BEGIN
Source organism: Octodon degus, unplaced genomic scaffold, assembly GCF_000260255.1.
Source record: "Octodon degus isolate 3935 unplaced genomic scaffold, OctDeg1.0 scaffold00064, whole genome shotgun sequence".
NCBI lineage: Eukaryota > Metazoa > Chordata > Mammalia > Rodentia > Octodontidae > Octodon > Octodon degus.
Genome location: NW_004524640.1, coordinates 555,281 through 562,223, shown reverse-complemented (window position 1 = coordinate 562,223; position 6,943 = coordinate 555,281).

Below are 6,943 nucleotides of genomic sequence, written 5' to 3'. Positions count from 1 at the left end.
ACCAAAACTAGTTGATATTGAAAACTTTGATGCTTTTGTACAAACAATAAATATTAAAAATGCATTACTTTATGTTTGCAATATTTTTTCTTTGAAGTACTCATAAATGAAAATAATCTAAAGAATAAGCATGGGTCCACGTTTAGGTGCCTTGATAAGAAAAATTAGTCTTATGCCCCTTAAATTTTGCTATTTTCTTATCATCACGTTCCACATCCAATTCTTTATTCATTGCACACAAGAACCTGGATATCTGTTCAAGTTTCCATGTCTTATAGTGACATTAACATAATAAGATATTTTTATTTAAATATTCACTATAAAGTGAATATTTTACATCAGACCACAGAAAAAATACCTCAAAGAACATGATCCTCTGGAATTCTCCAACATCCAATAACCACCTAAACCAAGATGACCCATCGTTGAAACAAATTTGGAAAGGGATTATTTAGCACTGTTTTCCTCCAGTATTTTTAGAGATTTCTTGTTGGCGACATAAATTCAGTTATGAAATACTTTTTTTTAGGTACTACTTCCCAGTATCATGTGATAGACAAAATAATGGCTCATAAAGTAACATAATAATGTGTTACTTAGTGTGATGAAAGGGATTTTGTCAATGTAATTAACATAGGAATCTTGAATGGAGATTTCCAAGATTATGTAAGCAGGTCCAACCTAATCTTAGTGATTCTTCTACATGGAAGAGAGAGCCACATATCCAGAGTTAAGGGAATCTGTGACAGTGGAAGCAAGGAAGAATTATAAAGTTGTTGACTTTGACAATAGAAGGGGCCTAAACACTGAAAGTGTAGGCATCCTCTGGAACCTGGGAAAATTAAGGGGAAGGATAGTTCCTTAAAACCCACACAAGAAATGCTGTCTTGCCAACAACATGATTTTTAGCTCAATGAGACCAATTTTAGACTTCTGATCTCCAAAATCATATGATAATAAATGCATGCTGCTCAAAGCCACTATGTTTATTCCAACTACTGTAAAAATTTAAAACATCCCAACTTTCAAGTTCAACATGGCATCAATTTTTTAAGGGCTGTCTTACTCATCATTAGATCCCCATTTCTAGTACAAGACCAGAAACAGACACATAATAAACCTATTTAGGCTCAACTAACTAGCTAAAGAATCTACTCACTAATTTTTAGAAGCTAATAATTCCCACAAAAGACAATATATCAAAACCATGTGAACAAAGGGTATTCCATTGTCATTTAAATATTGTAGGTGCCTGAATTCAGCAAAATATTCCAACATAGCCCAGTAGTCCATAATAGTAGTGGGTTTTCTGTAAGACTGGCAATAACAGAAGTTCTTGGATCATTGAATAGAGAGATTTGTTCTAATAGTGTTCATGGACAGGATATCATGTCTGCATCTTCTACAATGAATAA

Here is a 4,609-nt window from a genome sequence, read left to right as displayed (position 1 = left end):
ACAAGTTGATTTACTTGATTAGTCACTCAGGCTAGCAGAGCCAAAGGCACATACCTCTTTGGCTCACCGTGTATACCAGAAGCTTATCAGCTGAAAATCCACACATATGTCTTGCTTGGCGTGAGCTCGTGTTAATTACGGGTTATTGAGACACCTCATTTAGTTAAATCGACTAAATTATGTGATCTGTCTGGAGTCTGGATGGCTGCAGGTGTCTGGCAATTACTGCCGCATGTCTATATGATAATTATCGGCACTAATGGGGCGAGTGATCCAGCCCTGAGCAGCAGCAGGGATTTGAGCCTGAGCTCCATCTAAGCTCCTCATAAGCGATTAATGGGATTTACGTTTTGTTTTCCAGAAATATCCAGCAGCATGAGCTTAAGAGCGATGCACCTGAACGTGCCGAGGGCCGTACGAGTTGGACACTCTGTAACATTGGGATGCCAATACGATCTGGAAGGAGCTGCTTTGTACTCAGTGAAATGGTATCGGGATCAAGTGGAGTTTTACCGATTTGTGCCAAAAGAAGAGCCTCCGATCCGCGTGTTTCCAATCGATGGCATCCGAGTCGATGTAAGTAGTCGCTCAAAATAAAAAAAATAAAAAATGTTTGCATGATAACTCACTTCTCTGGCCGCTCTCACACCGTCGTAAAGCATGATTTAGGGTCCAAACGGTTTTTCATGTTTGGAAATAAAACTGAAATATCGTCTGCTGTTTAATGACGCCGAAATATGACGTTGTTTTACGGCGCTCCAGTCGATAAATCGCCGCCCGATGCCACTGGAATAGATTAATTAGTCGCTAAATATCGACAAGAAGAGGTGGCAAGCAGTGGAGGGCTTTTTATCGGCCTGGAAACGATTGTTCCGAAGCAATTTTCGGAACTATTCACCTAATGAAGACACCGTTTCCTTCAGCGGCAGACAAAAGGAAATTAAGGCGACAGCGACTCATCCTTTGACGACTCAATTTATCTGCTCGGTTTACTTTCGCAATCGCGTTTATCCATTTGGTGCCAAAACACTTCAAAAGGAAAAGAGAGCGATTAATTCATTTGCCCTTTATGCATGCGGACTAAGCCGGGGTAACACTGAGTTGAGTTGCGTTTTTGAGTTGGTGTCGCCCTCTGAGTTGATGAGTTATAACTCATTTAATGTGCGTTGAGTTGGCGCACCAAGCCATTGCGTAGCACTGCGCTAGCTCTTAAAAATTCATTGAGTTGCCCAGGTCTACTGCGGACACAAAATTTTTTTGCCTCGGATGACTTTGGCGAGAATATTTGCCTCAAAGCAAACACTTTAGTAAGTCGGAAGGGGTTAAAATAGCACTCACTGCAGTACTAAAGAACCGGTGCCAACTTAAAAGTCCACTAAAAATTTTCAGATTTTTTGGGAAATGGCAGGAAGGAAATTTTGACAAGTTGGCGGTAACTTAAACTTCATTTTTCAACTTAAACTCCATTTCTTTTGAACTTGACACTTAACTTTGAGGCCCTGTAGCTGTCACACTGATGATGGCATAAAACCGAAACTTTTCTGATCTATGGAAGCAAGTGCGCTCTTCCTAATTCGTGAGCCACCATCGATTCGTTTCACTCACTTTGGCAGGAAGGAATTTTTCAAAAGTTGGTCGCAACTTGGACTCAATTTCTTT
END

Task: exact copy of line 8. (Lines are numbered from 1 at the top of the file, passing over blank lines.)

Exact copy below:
ACAAGTTGATTTACTTGATTAGTCACTCAGGCTAGCAGAGCCAAAGGCACATACCTCTTTGGCTCACCGTGTATACCAGAAGCTTATCAGCTGAAAATCCACACATATGTCTTGCTTGGCGTGAGCTCGTGTTAATTACGGGTTATTGAGACACCTCATTTAGTTAAATCGACTAAATTATGTGATCTGTCTGGAGTCTGGATGGCTGCAGGTGTCTGGCAATTACTGCCGCATGTCTATATGATAATTATCGGCACTAATGGGGCGAGTGATCCAGCCCTGAGCAGCAGCAGGGATTTGAGCCTGAGCTCCATCTAAGCTCCTCATAAGCGATTAATGGGATTTACGTTTTGTTTTCCAGAAATATCCAGCAGCATGAGCTTAAGAGCGATGCACCTGAACGTGCCGAGGGCCGTACGAGTTGGACACTCTGTAACATTGGGATGCCAATACGATCTGGAAGGAGCTGCTTTGTACTCAGTGAAATGGTATCGGGATCAAGTGGAGTTTTACCGATTTGTGCCAAAAGAAGAGCCTCCGATCCGCGTGTTTCCAATCGATGGCATCCGAGTCGATGTAAGTAGTCGCTCAAAATAAAAAAAATAAAAAATGTTTGCATGATAACTCACTTCTCTGGCCGCTCTCACACCGTCGTAAAGCATGATTTAGGGTCCAAACGGTTTTTCATGTTTGGAAATAAAACTGAAATATCGTCTGCTGTTTAATGACGCCGAAATATGACGTTGTTTTACGGCGCTCCAGTCGATAAATCGCCGCCCGATGCCACTGGAATAGATTAATTAGTCGCTAAATATCGACAAGAAGAGGTGGCAAGCAGTGGAGGGCTTTTTATCGGCCTGGAAACGATTGTTCCGAAGCAATTTTCGGAACTATTCACCTAATGAAGACACCGTTTCCTTCAGCGGCAGACAAAAGGAAATTAAGGCGACAGCGACTCATCCTTTGACGACTCAATTTATCTGCTCGGTTTACTTTCGCAATCGCGTTTATCCATTTGGTGCCAAAACACTTCAAAAGGAAAAGAGAGCGATTAATTCATTTGCCCTTTATGCATGCGGACTAAGCCGGGGTAACACTGAGTTGAGTTGCGTTTTTGAGTTGGTGTCGCCCTCTGAGTTGATGAGTTATAACTCATTTAATGTGCGTTGAGTTGGCGCACCAAGCCATTGCGTAGCACTGCGCTAGCTCTTAAAAATTCATTGAGTTGCCCAGGTCTACTGCGGACACAAAATTTTTTTGCCTCGGATGACTTTGGCGAGAATATTTGCCTCAAAGCAAACACTTTAGTAAGTCGGAAGGGGTTAAAATAGCACTCACTGCAGTACTAAAGAACCGGTGCCAACTTAAAAGTCCACTAAAAATTTTCAGATTTTTTGGGAAATGGCAGGAAGGAAATTTTGACAAGTTGGCGGTAACTTAAACTTCATTTTTCAACTTAAACTCCATTTCTTTTGAACTTGACACTTAACTTTGAGGCCCTGTAGCTGTCACACTGATGATGGCATAAAACCGAAACTTTTCTGATCTATGGAAGCAAGTGCGCTCTTCCTAATTCGTGAGCCACCATCGATTCGTTTCACTCACTTTGGCAGGAAGGAATTTTTCAAAAGTTGGTCGCAACTTGGACTCAATTTCTTT